As homicides soar in a number of East (and West) Coast cities, criminologists and police experts are divided on how to explain this dramatic turn around to what had been a nearly universal decade of crime decline between 1994 and 2004. As profiled in a recent Yahoo story, one emerging explanation focuses on the failure of these cities to adopt the right kinds of policing strategies, the other emphasizes the role of immigrants in defusing violence within low income parts of the city.
One theory is that police in these particular cities (Philadelphia, Baltimore, Newark) missed out on the revolution in police technique carried out in the 1990s in various cities (especially New York). Some adherents of this view emphasize the popular Broken Windows theory that when police crack down on a minor misbehavior (from public urination to marijuana use) they send signals through the community that results in fewer serious crimes.
The other major theory, promoted by criminologists Robert Sampson of Harvard and Larry Sherman of Penn emphasizes the relative absence of immigrants in these same cities. Sherman has offered the most complete explanation (although he acknowledges it is untested and incomplete):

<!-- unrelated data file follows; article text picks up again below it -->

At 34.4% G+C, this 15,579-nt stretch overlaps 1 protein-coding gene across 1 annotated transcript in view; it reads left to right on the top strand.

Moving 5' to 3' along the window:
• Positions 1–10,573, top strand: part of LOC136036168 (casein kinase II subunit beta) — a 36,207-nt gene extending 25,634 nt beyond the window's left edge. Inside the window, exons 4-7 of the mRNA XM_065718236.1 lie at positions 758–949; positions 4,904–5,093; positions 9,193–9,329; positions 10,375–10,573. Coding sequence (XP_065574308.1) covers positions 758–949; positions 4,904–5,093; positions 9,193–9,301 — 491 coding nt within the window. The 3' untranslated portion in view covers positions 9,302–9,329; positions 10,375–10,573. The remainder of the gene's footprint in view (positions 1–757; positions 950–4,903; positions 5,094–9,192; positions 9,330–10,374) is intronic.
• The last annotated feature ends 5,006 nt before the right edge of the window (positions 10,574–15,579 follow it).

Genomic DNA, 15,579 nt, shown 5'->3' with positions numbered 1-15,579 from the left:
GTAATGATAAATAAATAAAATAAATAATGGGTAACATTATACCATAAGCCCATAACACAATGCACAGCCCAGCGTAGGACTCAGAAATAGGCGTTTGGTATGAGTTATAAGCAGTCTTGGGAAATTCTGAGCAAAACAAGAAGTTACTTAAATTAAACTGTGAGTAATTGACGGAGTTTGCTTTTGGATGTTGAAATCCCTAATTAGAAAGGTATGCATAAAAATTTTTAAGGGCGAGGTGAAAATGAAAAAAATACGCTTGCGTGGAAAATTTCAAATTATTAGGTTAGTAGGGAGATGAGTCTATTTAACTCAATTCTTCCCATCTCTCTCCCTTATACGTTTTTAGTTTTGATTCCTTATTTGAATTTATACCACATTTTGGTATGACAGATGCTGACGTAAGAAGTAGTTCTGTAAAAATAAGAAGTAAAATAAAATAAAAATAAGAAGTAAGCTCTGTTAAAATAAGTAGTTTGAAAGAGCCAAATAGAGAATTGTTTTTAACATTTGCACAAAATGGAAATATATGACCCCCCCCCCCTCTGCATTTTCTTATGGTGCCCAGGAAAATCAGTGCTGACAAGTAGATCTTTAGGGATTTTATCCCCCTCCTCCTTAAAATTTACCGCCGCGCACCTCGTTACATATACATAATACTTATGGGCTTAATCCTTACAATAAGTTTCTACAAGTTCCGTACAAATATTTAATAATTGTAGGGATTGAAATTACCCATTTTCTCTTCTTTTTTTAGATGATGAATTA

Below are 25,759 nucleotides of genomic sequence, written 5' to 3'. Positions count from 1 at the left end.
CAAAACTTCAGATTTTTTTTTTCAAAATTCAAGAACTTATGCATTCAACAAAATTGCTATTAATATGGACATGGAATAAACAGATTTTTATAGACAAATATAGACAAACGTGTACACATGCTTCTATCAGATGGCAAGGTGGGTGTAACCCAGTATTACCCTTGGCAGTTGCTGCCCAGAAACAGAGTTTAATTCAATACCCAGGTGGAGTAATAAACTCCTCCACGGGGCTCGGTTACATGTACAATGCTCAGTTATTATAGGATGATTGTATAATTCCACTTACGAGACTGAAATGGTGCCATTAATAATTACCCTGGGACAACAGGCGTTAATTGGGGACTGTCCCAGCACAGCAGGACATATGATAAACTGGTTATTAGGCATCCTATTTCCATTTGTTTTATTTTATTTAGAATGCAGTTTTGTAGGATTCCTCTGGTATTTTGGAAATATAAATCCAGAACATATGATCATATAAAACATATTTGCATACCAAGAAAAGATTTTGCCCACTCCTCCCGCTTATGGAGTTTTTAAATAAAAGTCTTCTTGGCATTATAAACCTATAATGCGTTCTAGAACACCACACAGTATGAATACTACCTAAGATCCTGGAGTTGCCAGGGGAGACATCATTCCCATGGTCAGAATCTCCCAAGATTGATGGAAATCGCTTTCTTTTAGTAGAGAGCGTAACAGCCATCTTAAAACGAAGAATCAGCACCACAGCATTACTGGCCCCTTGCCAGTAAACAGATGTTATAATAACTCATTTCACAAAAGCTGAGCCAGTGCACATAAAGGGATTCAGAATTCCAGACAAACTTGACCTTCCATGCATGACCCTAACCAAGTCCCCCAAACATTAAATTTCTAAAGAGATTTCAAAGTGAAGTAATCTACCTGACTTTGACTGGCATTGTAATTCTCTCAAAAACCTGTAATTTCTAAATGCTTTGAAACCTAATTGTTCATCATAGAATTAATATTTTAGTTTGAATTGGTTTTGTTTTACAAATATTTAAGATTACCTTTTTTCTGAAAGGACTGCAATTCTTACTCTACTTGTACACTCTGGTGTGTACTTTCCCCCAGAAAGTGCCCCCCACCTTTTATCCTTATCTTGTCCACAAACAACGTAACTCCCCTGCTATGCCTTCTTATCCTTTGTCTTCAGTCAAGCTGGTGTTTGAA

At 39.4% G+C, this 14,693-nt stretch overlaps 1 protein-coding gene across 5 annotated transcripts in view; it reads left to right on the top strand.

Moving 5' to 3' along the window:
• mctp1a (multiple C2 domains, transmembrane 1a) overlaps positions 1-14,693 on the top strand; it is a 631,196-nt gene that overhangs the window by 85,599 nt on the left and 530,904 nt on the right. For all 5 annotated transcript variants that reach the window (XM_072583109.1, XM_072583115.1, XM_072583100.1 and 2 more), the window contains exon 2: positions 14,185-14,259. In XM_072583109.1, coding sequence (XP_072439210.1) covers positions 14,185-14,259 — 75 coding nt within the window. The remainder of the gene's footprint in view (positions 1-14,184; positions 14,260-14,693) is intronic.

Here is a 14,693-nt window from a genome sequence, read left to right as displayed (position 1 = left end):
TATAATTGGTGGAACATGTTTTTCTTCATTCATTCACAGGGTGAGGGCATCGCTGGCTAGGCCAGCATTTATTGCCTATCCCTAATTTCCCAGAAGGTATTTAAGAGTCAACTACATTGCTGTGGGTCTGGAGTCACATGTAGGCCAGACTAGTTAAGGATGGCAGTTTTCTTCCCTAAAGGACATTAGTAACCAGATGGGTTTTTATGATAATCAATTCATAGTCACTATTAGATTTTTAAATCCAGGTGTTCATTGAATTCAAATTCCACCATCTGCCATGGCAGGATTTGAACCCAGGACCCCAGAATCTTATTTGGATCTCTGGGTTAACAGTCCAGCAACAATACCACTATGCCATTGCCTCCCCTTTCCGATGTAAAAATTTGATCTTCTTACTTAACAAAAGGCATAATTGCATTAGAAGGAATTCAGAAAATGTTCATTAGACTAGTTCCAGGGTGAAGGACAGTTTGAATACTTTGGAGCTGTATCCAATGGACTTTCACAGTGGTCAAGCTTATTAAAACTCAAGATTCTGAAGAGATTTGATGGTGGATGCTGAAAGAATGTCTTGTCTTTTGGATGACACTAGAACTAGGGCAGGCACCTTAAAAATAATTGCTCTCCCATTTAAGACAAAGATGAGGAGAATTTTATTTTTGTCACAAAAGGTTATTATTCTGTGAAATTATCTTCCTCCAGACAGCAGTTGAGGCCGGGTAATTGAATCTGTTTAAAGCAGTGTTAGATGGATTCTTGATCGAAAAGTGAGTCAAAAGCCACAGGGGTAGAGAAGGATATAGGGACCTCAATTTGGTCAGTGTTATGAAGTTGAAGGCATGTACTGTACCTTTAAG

"Cities that have heavily concentrated and segregated African-American poverty are the places that have increases in homicide," Sherman said. "The places that have lots of immigration tend not to have nearly as much segregation and isolation" of poor blacks.
Sherman acknowledges the theory is evolving and unproven.
"The fundamental driver of the homicide rate is honor killings among young black men," Sherman said. "What is it about immigration that tends to tone it down? I don't think we know the answer to it."
He said immigrants "change the spirit" of a community and affect the way young black men in poor areas relate to each other.
"It seems a plausible way to account for the big difference in the trajectory of homicides" in stagnant cities versus ones with lots of immigration, he said.
The percentage of foreign-born residents is 11 percent in Philadelphia, compared with 22 percent in Chicago, 37 percent in New York and 40 percent in Los Angeles, according to 2005 census figures.
It is noteworthy that these theories point in very different policy directions. Fixing more "Broken Windows" would mean more "governing through crime." Getting more immigrants, many of whom are illegal, into places like Newark and Philadelphia would be mean less "governing through crime."